• The value and manner of coupling technology development to research resources.
  • The review of research resource applications and the evaluation of funded projects.
  • The role of academia, other biomedical institutions and industry in developing and providing access to research resources.
  • The role of investigators and user fees in supporting institutional, regional and national resources.
  • The role of NIGMS in supporting research resources and technology development at various levels.

We also welcome any other comments that you feel are relevant to supporting research resources.

To respond to this RFI, send an email to nigmsresource@mail.nih.gov by June 3, 2016.

If you have any questions about the RFI, please let us know.

New NIGMS Initiatives for Supporting Technology Development

The January 2016 Advisory Council meeting presentation on the initiatives begins at 1:14:43

The January 2016 Advisory Council meeting presentation on the initiatives begins at 1:14:43.

We would like to tell you about two new technology development initiatives recently approved by our Advisory Council. These programs are part of an ongoing effort that we’ve previously described to facilitate early stage, investigator-initiated work to create or improve tools for biomedical research.

Developing and providing access to technologies that enable biomedical research is a high priority for NIGMS, as expressed in our 2015 strategic plan. Historically, support for technology development has generally been coupled to using the technology to answer a biomedical research question. Although in the later stages of technology development this coupling is often useful, in the early stages it can hinder exploration of innovative ideas that could ultimately have a big impact on research.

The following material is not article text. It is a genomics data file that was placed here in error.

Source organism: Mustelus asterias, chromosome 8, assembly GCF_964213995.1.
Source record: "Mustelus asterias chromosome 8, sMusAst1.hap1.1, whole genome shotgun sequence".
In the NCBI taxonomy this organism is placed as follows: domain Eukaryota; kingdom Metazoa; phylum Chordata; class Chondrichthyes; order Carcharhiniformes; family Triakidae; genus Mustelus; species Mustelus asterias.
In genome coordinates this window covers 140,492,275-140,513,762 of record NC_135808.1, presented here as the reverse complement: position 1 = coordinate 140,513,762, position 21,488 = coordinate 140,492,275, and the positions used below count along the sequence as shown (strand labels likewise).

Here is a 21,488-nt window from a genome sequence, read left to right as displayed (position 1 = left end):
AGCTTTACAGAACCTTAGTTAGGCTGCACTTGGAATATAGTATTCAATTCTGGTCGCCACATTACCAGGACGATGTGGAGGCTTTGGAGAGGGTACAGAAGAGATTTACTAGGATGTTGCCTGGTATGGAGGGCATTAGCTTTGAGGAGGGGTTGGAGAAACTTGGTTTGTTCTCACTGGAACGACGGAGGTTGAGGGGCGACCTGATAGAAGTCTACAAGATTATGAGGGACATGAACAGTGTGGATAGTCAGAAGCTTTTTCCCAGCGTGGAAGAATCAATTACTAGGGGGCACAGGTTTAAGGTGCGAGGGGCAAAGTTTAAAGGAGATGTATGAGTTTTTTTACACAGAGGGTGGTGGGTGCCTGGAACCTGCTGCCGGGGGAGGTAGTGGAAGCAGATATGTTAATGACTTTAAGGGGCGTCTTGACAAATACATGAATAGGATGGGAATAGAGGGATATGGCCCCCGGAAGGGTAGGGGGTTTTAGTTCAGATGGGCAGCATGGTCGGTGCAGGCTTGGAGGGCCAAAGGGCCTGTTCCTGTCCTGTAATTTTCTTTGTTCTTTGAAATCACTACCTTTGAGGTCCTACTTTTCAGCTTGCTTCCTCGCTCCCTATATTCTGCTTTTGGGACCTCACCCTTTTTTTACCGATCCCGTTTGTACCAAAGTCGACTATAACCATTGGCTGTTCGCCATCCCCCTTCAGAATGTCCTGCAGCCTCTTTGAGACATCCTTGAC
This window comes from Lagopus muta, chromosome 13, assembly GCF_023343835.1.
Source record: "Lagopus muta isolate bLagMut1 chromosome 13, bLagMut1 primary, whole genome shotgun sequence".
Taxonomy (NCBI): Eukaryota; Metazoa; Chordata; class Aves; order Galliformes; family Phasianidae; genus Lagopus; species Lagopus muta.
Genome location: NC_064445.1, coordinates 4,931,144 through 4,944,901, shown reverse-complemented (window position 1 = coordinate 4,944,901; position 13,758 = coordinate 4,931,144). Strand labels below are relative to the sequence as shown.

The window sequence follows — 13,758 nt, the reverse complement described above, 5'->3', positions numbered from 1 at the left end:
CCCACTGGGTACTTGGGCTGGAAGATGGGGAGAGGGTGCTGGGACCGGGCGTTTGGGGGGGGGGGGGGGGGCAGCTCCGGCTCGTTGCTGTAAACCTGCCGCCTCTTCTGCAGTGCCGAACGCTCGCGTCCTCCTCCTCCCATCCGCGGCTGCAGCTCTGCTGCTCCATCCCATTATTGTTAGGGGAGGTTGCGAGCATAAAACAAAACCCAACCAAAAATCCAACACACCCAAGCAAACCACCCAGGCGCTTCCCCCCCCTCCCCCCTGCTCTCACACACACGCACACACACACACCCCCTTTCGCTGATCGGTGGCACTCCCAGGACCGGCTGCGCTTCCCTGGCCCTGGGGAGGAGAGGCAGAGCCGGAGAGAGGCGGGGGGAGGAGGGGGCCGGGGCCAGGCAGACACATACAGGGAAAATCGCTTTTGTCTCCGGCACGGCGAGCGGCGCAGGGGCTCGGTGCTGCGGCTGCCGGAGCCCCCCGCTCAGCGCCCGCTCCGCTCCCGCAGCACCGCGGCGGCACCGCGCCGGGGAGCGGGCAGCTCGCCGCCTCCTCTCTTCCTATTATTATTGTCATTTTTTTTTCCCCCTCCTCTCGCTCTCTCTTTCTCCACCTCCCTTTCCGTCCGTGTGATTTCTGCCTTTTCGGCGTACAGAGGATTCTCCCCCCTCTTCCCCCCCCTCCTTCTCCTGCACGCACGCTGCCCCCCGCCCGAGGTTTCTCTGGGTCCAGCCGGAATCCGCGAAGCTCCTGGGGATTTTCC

We think the two initiatives briefly described below will stimulate early stage technology research and development by allowing scientists to focus on making the technology work before they begin to apply those tools to biomedical research questions.

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NIH Common Fund Glycoscience Program Seeks Fresh Approaches for Developing Tools and Technologies

As we enter the second year of the NIH Common Fund Glycoscience program to develop accessible tools for carbohydrate research, we encourage those who are new to carbohydrate chemistry and biology to bring their fresh perspectives to bear on difficult challenges in this field by applying through one of the following funding opportunity announcements (FOAs). While we continue to welcome applications from carbohydrate scientists, we hope to see new ideas from synthetic chemists and technology developers from other fields. Our goal is to enable researchers in all biomedical fields to study the roles of carbohydrates in health and disease, so approaches from outside the established glycoscience community are of particular interest.

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Requesting Input on the Support of Biomedical Technology Development

NIGMS is in the process of considering how best to support two important activities: the development of biomedical technologies and access to those technologies as they become research resources. These topics are strongly related, but there are aspects of each that should be explored independently. An important part of this process is getting input from the community, so we’ve issued a request for information (RFI) focused on technology development. A subsequent RFI will extend the discussion to the support of research resources.

There are two main issues that we’re thinking hard about right now as we consider how our technology development programs should be structured:

  • The relationship between technology development and question-based biomedical research. We’re particularly interested in whether and how technology development and question-driven research should be coupled in different circumstances. Coupling technology development with addressing biomedical research problems can help ensure the relevance of the tools that emerge, but it may not always be necessary or appropriate.
  • Supporting the full range of biomedical technology development. We’re interested in the effective support of all aspects of technology development, from the exploration of emerging concepts to the conversion of fragile technologies into standard tools.